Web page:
Back on September 11, (2006), I entered a post titled, The War on Terror is not about poverty!, in which I included two links which support this, along with an included passage from Ayn Rand’s novel Atlas Shrugged for further enlightenment and understanding of the philosophy and psychology of Islamic extremism. (I just checked the links in that post to be sure they are still functioning properly should you wish to read, or re-read it, and follow the links.)
There is a post today at Jihad watch, Jihad seen in upward trend in Morocco, by Marisol, that offers corroborative evidence to the fact that poverty is not the cause of the Islamists’ venom. It begins:
Data emerging in Morocco puts another dent in the frequently encountered notion of poverty as the principal catalyst for turning seemingly “normal” people into jihadists. From AP: “Extremist Islam may be rising in Morocco”
I have recently made a better effort at trying to keep up with Robert Spencer and the crew at Jihad Watch by adding them to my Feed-Reader list (like I have time for another read). There insight and expertise regarding this subject is immense (and intense). I need to get them on the blog roll here too.
What is below covers the right side of my title, They don’t think the same way we do!
My HT to that ‘fount of things true and good’ gus van horn for leading me to this article by Stephen Browne @ Rants and Raves, titled, Observations on Arabs. You can also read a bit of bio there too on what seems an interesting life. To tease you into clicking over:
I went to live and work in Saudi Arabia in 1998, and I “made my year” as expats there put it. That phrase means that I actually stuck out the whole year, instead of “running” from my contract, an occurrence so common that you only have to say “he did a runner” to explain why someone isn’t showing up for work anymore. And while my experience wasn’t nearly as unpleasant as Jill Carroll’s, I could have told her a thing or two before she went to Iraq armed with her overflowing good will.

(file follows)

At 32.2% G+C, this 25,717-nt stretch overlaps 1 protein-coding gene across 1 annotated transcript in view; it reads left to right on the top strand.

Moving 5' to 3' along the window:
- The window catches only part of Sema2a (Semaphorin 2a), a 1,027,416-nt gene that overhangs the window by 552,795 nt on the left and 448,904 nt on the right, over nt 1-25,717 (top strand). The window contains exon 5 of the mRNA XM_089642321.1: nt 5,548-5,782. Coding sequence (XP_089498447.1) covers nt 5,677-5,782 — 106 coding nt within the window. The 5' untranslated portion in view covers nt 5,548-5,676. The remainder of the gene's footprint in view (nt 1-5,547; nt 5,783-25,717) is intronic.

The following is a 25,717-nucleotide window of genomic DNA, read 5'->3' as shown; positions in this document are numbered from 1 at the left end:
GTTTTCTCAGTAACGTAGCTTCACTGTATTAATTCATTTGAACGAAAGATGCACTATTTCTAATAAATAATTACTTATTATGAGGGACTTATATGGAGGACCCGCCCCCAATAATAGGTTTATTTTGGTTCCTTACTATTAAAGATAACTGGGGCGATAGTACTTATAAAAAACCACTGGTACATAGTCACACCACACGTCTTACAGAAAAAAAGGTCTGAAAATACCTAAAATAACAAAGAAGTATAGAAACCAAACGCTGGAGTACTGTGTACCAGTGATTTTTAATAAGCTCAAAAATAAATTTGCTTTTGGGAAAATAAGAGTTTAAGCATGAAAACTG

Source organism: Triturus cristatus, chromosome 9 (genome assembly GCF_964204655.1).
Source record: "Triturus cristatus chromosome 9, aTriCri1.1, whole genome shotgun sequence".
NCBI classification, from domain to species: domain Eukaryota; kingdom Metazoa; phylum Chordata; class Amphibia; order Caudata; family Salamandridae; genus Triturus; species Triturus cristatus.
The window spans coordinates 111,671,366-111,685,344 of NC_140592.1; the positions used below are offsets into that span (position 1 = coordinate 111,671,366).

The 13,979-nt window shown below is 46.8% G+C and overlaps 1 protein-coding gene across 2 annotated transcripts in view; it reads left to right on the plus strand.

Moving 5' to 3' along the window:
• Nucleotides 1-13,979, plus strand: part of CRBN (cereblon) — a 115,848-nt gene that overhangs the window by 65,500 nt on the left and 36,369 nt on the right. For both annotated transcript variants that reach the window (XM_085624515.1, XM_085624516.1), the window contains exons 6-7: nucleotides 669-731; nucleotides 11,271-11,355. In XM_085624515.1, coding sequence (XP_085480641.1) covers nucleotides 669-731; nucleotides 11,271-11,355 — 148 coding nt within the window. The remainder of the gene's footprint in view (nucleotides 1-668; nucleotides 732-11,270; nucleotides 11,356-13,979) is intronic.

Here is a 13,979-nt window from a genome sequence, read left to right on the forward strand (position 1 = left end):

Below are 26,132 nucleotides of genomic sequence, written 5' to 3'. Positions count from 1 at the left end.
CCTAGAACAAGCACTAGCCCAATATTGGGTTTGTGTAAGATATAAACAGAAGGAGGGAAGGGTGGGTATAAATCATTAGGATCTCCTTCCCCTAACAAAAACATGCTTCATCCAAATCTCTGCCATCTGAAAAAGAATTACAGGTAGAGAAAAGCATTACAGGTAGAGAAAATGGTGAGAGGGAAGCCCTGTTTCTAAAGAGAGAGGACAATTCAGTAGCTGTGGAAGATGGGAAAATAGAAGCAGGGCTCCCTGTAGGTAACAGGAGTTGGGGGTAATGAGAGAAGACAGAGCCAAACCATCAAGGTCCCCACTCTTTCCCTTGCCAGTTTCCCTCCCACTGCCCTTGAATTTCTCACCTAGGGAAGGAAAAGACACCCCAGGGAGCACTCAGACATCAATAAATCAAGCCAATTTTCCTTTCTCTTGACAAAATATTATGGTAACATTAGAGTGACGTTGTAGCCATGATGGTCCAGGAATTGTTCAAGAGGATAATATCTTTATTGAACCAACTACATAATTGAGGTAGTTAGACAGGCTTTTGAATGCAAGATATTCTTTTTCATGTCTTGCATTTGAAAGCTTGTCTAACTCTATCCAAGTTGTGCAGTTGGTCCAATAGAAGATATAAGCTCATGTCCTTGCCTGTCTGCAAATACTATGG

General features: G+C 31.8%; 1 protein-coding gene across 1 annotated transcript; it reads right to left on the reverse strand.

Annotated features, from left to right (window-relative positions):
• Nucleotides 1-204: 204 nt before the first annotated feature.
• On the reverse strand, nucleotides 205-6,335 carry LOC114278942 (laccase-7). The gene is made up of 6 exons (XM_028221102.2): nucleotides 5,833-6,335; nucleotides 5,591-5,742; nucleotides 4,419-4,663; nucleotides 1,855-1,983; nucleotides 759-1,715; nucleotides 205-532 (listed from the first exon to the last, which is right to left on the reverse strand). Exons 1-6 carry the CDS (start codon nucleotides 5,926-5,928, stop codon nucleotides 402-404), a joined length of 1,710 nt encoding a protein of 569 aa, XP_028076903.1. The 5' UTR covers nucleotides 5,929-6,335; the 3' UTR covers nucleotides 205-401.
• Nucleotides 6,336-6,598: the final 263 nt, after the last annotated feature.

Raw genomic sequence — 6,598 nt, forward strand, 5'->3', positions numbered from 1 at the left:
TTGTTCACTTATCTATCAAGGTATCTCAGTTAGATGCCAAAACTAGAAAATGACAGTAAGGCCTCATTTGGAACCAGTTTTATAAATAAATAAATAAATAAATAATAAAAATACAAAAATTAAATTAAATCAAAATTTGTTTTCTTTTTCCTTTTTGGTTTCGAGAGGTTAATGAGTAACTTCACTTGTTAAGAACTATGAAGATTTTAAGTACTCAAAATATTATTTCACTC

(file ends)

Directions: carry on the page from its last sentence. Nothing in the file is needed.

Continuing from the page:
Although Stephen Browne’s experience is “Arab specific”, he does suspect at least a significant similarity in Iranian Islamic culture, although he makes the point that the two cultures’ histories are different:
So, with the caveat that one of the first things I learned was that the term “Arab” covers a lot of territory, here are some observations and some tentative conclusions about Arabs, more specifically about Arabs from the oil states about why we have misunderstood each other to the point that we are fighting a war with some of them and are pissing off the rest of them. I suspect that many of these also apply to Iranian Islamists, but I have never been there and note that Iranians are not Arabs and have a different cultural history.
Although it’s not experiencing it with your very own eyes (which I haven’t), I found his twelve points very insightful.
Hope you do too.
I’m off now for some lunch and at 3:30 EST to see if Georgia TECH, Reggie Ball and Calvin Johnson ‘show up’ in Blacksburg, Virginia to do battle with Virginia TECH, and at half-time, maybe I’ll ponder on my ability to sit there in my recliner and enjoy such things in the middle of all the turmoil in the world.
While the defeat of the Hokies may indeed require some luck, the ability to enjoy such things in this country does not… at least, not yet.